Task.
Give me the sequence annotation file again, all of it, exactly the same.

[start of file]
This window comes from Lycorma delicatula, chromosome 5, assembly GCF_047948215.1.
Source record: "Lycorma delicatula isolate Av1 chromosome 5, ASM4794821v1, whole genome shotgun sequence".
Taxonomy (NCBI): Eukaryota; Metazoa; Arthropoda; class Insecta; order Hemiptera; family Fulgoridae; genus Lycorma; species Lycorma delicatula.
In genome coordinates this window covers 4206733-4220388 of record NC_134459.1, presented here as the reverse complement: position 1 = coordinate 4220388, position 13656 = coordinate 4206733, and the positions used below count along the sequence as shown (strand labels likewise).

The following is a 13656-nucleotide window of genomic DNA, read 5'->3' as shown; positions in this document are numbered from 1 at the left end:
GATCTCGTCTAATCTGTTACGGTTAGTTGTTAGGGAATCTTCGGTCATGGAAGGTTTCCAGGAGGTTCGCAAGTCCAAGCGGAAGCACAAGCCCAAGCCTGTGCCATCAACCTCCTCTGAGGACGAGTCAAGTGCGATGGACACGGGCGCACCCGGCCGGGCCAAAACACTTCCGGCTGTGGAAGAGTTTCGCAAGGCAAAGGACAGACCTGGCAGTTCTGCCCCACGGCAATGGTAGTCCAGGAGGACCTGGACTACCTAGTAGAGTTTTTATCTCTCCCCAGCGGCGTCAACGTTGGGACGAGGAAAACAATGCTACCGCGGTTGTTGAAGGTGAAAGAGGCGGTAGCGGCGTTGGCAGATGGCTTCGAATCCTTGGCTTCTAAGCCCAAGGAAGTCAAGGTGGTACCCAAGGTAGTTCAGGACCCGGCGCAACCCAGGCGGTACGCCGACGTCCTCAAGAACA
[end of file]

This window comes from Lycorma delicatula, chromosome 5, assembly GCF_047948215.1.
Source record: "Lycorma delicatula isolate Av1 chromosome 5, ASM4794821v1, whole genome shotgun sequence".
Taxonomy (NCBI): Eukaryota; Metazoa; Arthropoda; class Insecta; order Hemiptera; family Fulgoridae; genus Lycorma; species Lycorma delicatula.
In genome coordinates this window covers 4206733-4220388 of record NC_134459.1, presented here as the reverse complement: position 1 = coordinate 4220388, position 13656 = coordinate 4206733, and the positions used below count along the sequence as shown (strand labels likewise).

The following is a 13656-nucleotide window of genomic DNA, read 5'->3' as shown; positions in this document are numbered from 1 at the left end:
GATCTCGTCTAATCTGTTACGGTTAGTTGTTAGGGAATCTTCGGTCATGGAAGGTTTCCAGGAGGTTCGCAAGTCCAAGCGGAAGCACAAGCCCAAGCCTGTGCCATCAACCTCCTCTGAGGACGAGTCAAGTGCGATGGACACGGGCGCACCCGGCCGGGCCAAAACACTTCCGGCTGTGGAAGAGTTTCGCAAGGCAAAGGACAGACCTGGCAGTTCTGCCCCACGGCAATGGTAGTCCAGGAGGACCTGGACTACCTAGTAGAGTTTTTATCTCTCCCCAGCGGCGTCAACGTTGGGACGAGGAAAACAATGCTACCGCGGTTGTTGAAGGTGAAAGAGGCGGTAGCGGCGTTGGCAGATGGCTTCGAATCCTTGGCTTCTAAGCCCAAGGAAGTCAAGGTGGTACCCAAGGTAGTTCAGGACCCGGCGCAACCCAGGCGGTACGCCGACGTCCTCAAGAACA